The Sections of Starhaven are as follows:

Agency:  The offices and classrooms of the primary Interworld Agencies, including a good portion of their internal R&D operations.

Housing: Divided by agency.  Family, individual, and co-hab units.

Bazaar.

Entertainment:  Cinemas, concert halls,  Practice yards and shooting ranges.  Swimming pools, museums, virtual zoo, 

Magitech Commercial:  Magitech Bank, the original Magitech Lounge, The Magitech Outlet, Havoc’s Ye Old and New Weapon Shoppe.

Magitech Private:  Housing for members of Magitech and Mirage.  Artificer’s labs.

Medical Section.  Helix Headquarters plus R&D and medical facilities.

High Court:  ArchAngel’s apartments, Phoenix team barracks.  High Court Chambers.  Other immortal apartments/suites.

Worldgate:  The only way on and off Starhaven.

(Note:  Kids are generally raised off Starhaven, at least a good part of the time.  They do not age if they remain within the dimensional rift where Starhaven exists.  It is not unusual for way stations on backwater Earths to be staffed by a whole family.  It provides early training for the young and allows them a chance to actually grow older).

Equipment Continued: The Personal Communication Device.

PCD   First invented in the early 21st Century, they most resemble our own smartphones—except PCDs are wearable.  People of Earth Prime just preferred to wear a large bracer on one arm (or, in some cases, on both).  Early users needed either a wireless headset or a draw cable headset.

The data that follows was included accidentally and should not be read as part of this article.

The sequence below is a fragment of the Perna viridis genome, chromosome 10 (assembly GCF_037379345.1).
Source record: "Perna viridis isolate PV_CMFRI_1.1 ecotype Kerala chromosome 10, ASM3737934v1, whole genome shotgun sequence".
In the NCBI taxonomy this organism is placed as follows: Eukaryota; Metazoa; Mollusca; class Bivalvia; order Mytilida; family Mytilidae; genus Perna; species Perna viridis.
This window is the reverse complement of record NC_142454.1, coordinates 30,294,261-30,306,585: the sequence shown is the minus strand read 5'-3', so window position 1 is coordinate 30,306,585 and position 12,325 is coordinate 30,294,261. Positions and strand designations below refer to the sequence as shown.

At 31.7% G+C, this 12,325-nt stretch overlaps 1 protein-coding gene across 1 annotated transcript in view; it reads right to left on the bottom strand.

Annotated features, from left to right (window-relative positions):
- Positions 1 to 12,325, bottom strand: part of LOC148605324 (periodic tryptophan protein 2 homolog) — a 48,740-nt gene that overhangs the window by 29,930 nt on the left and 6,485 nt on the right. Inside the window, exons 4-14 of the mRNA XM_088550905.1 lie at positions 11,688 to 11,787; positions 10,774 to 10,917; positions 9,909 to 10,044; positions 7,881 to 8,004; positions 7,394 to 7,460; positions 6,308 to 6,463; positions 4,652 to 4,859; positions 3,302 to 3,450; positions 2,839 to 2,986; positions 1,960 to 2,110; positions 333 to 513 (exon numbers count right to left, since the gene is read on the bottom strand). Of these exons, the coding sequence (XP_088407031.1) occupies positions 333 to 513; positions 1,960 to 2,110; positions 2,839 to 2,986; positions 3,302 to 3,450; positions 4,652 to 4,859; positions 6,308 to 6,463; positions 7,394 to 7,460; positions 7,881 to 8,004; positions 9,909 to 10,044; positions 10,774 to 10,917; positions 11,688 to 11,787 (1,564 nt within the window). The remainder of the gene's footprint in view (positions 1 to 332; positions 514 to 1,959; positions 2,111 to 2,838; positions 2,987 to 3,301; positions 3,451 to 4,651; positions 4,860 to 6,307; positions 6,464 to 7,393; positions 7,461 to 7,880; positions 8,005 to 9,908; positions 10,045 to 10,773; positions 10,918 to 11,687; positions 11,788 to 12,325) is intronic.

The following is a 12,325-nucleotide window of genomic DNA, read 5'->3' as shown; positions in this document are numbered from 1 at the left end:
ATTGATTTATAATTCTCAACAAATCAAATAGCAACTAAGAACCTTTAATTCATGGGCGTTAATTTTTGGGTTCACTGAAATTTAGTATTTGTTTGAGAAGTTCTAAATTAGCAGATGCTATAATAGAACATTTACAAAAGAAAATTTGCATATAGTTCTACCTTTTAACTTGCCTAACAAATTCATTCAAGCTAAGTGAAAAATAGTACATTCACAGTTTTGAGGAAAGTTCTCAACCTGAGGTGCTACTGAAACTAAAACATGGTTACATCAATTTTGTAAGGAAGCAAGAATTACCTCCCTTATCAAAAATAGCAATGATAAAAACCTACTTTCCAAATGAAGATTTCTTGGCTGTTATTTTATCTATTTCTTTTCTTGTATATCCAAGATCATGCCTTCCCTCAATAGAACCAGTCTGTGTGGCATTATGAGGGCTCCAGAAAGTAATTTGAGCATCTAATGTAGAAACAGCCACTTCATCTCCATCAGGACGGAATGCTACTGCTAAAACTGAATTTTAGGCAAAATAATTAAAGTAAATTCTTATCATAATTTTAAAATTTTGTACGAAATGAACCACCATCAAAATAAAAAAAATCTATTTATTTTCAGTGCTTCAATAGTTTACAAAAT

These PCDs were used for navigation, communication, record keeping, and reading their version of the internet.

23rd Century PCDs, on the other hand, are so much more.  It is said that it takes moments to learn how to use one, but a lifetime to master.  It has the communication function, enabled instantaneous multi-reality connections between agents in the field and home base, as well as filtered channels for other agencies as well.  Transmissions are tracked and backup can be alerted instantly.

 

Scanner function enables a 300 meter area in which the device can read life signs from everything in the area.  Temperature, pulse-rate, rate of movement, size, mass, and, often, potential threat levels.